A conversation about such questions is “normal” because every new job brings fear of the unknown and affects the candidate’s life.

“These perceptions are now being reinforced by the current economic environment,” says Sinclair. “It’s important for candidates to understand the health of the company, why the specific position they’re applying for is open, and whether the companies they’re interviewing at are interested , retaining talent and keeping their employees happy, or whether they are creating new roles to grow the business in new and exciting ways.

“Until the tension of an imminent recession cools, interviewers should anticipate questions like these and take time to answer them thoughtfully and transparently.”

Do you have a backup plan?

Whether or not you’re concerned about the status of your job, it’s always a good idea to have an up-to-date resume that’s ready and ready to share.

“You never know when your dream opportunity may come along,” says Sinclair. “And even the most secure job can fall on precarious ground in the face of an economic downturn.”

If you think your job is less secure than others, it’s a good time to take a look at where you are in your career and decide what your ideal next opportunity would be. Ask yourself questions like: Do I want to switch industries? Move? Is there another job I would like to position myself for?

“Planning ahead in this way and being pragmatic is infinitely more valuable than just worrying about what might happen,” says Sinclair.

It’s also important to prepare yourself financially if you experience a temporary drop in income (or even a loss).

“Some savings and/or a secondary source of income to fall back on – for example via the burgeoning gig economycan help you avoid incurring large debts in the event of a job loss,” says Sinclair.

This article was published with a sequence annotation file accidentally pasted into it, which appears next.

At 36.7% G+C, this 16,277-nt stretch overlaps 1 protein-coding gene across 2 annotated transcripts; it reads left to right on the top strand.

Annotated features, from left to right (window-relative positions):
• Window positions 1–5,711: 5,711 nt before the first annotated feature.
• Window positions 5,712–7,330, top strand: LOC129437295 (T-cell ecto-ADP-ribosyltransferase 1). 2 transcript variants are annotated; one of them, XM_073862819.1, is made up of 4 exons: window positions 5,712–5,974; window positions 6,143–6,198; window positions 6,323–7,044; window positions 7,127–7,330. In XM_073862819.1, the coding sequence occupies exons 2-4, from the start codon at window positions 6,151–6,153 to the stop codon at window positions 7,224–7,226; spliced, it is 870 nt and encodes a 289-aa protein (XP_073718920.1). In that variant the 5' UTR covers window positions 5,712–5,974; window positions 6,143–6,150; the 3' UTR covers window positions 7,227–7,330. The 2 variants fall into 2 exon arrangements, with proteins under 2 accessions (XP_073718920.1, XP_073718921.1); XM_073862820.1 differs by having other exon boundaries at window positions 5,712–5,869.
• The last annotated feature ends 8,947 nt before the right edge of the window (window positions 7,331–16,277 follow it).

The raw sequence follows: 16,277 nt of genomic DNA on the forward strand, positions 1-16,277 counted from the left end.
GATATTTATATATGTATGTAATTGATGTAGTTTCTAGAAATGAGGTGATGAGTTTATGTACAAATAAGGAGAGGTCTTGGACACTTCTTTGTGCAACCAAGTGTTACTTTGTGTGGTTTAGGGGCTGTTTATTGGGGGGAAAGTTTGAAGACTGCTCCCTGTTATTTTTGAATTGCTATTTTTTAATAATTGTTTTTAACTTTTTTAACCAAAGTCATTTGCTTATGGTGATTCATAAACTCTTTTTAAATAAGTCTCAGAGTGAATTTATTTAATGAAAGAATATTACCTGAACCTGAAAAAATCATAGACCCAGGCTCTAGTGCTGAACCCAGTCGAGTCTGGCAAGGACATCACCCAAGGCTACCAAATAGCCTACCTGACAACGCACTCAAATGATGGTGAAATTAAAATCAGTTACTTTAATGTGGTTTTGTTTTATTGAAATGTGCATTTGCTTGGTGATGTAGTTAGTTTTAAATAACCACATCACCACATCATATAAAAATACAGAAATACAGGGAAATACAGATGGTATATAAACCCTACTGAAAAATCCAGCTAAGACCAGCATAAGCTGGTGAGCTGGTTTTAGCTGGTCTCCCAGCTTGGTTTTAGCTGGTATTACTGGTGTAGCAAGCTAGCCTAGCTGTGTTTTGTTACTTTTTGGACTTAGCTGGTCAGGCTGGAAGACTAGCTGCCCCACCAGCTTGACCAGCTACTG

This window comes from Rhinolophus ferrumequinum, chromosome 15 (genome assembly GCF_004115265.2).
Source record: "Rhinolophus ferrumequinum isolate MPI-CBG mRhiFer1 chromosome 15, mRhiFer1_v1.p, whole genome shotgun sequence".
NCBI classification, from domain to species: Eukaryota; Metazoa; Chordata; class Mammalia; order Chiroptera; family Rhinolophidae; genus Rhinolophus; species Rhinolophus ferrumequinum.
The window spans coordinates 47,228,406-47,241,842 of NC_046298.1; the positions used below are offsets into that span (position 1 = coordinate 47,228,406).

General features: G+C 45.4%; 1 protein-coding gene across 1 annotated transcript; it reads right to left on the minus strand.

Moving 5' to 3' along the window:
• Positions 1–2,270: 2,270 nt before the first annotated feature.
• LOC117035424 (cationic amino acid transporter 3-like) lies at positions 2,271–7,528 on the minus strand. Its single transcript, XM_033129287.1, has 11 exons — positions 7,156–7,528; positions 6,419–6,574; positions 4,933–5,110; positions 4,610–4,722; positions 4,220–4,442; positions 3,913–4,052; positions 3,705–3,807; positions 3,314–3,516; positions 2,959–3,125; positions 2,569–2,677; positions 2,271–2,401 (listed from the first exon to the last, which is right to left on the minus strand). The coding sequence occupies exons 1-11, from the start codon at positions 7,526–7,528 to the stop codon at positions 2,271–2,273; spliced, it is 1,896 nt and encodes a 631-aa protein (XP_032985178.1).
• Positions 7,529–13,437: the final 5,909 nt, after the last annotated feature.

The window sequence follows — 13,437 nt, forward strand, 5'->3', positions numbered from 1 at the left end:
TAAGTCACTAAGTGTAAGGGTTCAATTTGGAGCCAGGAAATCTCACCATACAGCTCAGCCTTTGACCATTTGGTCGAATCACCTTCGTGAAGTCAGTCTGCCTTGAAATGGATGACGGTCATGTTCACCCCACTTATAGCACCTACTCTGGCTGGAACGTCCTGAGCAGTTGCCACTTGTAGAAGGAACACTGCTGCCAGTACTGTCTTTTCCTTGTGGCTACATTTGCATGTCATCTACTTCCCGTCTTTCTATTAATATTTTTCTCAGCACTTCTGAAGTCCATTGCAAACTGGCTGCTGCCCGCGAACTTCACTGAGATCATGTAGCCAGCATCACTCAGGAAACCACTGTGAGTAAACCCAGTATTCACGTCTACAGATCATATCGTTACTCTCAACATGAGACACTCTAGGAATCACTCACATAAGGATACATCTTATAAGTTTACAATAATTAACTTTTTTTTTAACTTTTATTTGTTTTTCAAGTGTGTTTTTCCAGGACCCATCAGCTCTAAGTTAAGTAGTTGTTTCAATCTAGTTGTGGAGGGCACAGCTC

Improve your skill game

Regardless of what’s happening in the economy, employers will always be looking for candidates who demonstrate versatility and can diversify beyond their core roles to support the business.

Keeping an eye on which skills are trending and which skills are most in demand by employers is also a great way to target your learning. “Digital and data literacy, emotional intelligence, and leadership skills are just some of the areas that are likely to be in greatest demand over the coming years,” says Sinclair.

To develop into a stronger candidate, you might consider learning new technical skills outside of your area of ​​expertise, taking on additional job responsibilities, or even moving entirely to a new department or company as demand rises and falls.

“When employees learn new skills, it can advance the business in other ways, including reducing the cost of hiring and training new employees, retaining and motivating employees, and improving the company’s overall reputation,” says Sinclair. “Learning new skills is also a great way to future-proof your skills and not only add value to your current role, but also make you attractive if/when you are back on the job market.”

Don’t compromise, just adapt

As the old saying goes, it’s always darkest before dawn. That is, even if the economy or the job market takes a hit, conditions will eventually improve because the economy moves in cycles. Even in a great economy, finding and keeping the job you want can be difficult.

Therefore, even if you enter the labor market in difficult times, you should continue to pursue your dream job. Do not be discouraged. With time and perseverance, you will get the job and build the career you want.

“If the exact role you want isn’t in high demand when you enter the market, think about what secondary or related roles you can take on that will serve as a stepping stone to your dream job when the market settles in,” says Sinclair. “Don’t compromise, adapt.”

Being strategic about your job search and having a plan to get you from where you are now to where you want to be is the best way to be successful not only today, but also in your future – recession-wise or here.